What is Factor Investing?

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Luisa Rollenhagen

Luisa Rollenhagen is a journalist and investor who writes about financial planning for Wealthsimple. She is a past winner of the David James Burrell Prize for journalistic achievement and her work has been published in GQ Magazine and BuzzFeed. Luisa earned her M.A. in Journalism at New York University and is now based in Berlin, Germany.

At its core, factor investing is a form of personalized quality control. You have a set of criteria, or factors, that you believe are indicative of a stock’s success, and choose your investments by ranking companies based on these specific factors.

If you want to sound really in the know about this topic, then you can throw around the word “smart beta,” which is the jargony term for the factors that are meant to determine a stock’s performance. Factor investing is also no small niche among investors: since 2018, there’s been about $658 billion allocated to these so-called “smart-beta exchange-traded funds,” and it’s a popular way of navigating the stock market.

While factor-focused investors may look at a number of different factors when choosing what stocks to buy, there are usually two categories under which these factors fall under: macroeconomic and style factors. The former can include things like a company’s credit, inflation rates, and liquidity, while style factors can include things like a stock’s current momentum (or upward growth), it’s volatility on the market, and a company’s size and quality (its financial health). This differs from traditional index funds, such as the S&P 500, which sorts companies and their percentage of the index according to their size.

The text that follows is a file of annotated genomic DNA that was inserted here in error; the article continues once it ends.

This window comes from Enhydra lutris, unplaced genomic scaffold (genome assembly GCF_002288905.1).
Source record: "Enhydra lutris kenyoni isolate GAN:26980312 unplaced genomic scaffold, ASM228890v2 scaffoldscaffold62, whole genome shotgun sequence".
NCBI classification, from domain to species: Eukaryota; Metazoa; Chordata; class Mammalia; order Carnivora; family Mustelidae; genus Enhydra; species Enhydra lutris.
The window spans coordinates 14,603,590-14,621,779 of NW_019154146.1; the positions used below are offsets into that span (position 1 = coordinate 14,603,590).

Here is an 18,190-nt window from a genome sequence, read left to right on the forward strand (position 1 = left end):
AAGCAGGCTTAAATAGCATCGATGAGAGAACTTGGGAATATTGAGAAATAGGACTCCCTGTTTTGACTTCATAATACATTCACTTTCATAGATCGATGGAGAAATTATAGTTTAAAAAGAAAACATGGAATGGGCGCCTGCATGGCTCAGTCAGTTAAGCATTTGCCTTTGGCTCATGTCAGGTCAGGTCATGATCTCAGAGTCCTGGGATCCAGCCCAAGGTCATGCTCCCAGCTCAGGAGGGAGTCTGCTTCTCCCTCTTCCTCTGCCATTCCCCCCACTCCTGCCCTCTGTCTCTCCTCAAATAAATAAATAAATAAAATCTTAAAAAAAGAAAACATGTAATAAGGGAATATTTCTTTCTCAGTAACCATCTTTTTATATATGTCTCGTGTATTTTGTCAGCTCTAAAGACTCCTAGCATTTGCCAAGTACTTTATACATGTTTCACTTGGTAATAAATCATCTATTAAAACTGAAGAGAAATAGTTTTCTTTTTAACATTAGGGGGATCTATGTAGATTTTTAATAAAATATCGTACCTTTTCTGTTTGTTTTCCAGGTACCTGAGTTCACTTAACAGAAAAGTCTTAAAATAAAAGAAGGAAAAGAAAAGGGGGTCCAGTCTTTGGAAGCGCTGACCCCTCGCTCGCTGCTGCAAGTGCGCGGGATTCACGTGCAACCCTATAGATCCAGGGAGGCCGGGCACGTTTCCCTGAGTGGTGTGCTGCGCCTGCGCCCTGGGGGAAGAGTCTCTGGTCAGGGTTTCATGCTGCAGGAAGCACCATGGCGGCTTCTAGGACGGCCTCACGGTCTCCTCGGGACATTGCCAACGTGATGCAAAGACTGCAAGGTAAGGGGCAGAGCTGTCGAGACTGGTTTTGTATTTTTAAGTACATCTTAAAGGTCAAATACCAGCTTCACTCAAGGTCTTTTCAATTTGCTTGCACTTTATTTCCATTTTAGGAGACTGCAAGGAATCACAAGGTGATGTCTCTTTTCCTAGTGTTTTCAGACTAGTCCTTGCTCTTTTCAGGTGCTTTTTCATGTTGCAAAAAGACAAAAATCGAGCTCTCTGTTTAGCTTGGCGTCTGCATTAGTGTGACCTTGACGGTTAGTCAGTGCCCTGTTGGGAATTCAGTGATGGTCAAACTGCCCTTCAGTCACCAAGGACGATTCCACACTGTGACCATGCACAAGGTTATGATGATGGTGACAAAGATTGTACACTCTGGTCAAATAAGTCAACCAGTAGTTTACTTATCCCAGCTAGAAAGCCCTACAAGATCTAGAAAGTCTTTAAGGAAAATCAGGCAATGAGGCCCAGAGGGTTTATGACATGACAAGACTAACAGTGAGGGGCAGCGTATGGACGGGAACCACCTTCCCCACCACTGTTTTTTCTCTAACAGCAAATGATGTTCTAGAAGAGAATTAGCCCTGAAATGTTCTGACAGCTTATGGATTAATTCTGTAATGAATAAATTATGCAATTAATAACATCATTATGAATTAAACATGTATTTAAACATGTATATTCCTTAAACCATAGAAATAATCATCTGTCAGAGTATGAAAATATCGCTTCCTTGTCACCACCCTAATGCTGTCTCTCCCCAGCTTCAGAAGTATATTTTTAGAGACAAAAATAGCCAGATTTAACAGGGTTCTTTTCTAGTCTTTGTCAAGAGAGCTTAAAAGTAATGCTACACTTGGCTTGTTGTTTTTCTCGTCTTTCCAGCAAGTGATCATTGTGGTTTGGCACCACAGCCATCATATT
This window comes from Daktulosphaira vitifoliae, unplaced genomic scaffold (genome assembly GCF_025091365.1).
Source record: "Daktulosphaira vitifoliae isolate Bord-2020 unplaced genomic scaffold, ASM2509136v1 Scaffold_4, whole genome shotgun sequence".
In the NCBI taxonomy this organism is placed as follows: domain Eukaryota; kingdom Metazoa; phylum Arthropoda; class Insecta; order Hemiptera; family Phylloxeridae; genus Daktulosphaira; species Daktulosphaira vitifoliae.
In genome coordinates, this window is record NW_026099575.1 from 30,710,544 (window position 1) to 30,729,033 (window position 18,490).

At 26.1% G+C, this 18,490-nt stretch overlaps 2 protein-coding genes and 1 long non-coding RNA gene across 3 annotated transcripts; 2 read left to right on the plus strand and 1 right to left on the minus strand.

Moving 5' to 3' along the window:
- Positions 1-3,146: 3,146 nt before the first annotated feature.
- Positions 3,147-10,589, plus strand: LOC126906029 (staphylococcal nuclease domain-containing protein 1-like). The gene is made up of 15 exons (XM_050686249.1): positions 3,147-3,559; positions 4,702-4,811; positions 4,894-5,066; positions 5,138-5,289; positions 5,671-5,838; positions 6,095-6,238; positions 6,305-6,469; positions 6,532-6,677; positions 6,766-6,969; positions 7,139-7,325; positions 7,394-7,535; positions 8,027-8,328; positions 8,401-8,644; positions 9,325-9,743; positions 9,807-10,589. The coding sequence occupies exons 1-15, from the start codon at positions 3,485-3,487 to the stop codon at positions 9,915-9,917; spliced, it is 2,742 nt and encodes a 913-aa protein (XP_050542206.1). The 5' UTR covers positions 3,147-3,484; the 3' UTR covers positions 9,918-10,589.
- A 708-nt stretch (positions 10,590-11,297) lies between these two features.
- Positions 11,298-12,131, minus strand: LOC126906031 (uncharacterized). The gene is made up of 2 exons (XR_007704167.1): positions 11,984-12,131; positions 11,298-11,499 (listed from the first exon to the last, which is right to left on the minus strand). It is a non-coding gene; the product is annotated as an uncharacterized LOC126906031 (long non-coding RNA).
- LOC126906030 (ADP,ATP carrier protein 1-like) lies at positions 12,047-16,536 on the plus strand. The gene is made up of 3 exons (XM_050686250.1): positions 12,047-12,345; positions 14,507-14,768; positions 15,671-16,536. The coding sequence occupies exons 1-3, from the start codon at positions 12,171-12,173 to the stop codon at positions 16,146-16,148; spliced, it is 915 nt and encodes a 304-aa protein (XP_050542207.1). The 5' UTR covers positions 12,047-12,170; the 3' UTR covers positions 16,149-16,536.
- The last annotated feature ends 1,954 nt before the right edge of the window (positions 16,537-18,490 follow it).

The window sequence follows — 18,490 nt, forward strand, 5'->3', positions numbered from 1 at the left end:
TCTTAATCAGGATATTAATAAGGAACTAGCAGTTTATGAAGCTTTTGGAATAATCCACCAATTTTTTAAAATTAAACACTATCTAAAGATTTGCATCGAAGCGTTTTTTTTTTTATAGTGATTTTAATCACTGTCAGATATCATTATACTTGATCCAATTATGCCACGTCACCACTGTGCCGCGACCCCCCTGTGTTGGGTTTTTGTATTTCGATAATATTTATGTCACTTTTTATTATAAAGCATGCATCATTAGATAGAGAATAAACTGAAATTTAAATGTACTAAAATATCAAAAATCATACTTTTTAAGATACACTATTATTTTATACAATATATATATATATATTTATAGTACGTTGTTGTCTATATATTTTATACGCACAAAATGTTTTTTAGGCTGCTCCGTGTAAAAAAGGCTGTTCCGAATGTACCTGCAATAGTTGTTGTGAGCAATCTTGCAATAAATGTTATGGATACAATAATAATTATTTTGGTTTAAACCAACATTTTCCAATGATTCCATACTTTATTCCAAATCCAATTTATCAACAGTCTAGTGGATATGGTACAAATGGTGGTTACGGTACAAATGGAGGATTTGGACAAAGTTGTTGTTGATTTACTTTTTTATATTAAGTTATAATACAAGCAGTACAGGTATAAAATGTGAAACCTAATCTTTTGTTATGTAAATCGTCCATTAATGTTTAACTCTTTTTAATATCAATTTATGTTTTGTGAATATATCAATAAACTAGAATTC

Advantages and disadvantages of factor investing

One of the most common reasons investors decide to engage in factor investing is because it’s designed to minimize risk by increasing a portfolio’s diversity, and if you’ve spent any time on this site at all you’ll know that diversification is the key to a successful long-term investment strategy. The reason why factors ensure a diversified portfolio is because the factors cover a wide variety of scenarios and are therefore more likely to perform well at different parts of the economic cycle. So if one factor is currently underperforming, there’s a good chance that another factor is doing well as a result.